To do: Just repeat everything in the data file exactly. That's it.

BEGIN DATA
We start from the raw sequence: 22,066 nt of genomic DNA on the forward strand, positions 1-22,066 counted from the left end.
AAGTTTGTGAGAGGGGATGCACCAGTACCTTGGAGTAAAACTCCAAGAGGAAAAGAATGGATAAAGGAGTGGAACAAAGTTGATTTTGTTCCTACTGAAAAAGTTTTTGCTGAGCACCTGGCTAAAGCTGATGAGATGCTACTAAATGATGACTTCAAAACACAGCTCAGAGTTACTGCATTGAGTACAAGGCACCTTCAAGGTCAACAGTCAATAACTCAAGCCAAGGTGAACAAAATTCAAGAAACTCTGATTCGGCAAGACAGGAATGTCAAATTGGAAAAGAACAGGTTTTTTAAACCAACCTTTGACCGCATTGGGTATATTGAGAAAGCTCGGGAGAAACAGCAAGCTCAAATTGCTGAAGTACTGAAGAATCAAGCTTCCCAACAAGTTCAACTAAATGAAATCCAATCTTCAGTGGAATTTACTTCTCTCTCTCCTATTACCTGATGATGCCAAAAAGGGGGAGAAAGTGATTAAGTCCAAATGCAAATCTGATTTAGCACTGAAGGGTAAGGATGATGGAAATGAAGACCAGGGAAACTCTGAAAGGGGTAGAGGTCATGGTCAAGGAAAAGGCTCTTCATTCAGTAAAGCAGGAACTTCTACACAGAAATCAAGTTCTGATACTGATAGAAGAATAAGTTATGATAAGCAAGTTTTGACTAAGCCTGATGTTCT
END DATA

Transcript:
We start from the raw sequence: 22,066 nt of genomic DNA on the forward strand, positions 1-22,066 counted from the left end.
AAGTTTGTGAGAGGGGATGCACCAGTACCTTGGAGTAAAACTCCAAGAGGAAAAGAATGGATAAAGGAGTGGAACAAAGTTGATTTTGTTCCTACTGAAAAAGTTTTTGCTGAGCACCTGGCTAAAGCTGATGAGATGCTACTAAATGATGACTTCAAAACACAGCTCAGAGTTACTGCATTGAGTACAAGGCACCTTCAAGGTCAACAGTCAATAACTCAAGCCAAGGTGAACAAAATTCAAGAAACTCTGATTCGGCAAGACAGGAATGTCAAATTGGAAAAGAACAGGTTTTTTAAACCAACCTTTGACCGCATTGGGTATATTGAGAAAGCTCGGGAGAAACAGCAAGCTCAAATTGCTGAAGTACTGAAGAATCAAGCTTCCCAACAAGTTCAACTAAATGAAATCCAATCTTCAGTGGAATTTACTTCTCTCTCTCCTATTACCTGATGATGCCAAAAAGGGGGAGAAAGTGATTAAGTCCAAATGCAAATCTGATTTAGCACTGAAGGGTAAGGATGATGGAAATGAAGACCAGGGAAACTCTGAAAGGGGTAGAGGTCATGGTCAAGGAAAAGGCTCTTCATTCAGTAAAGCAGGAACTTCTACACAGAAATCAAGTTCTGATACTGATAGAAGAATAAGTTATGATAAGCAAGTTTTGACTAAGCCTGATGTTCT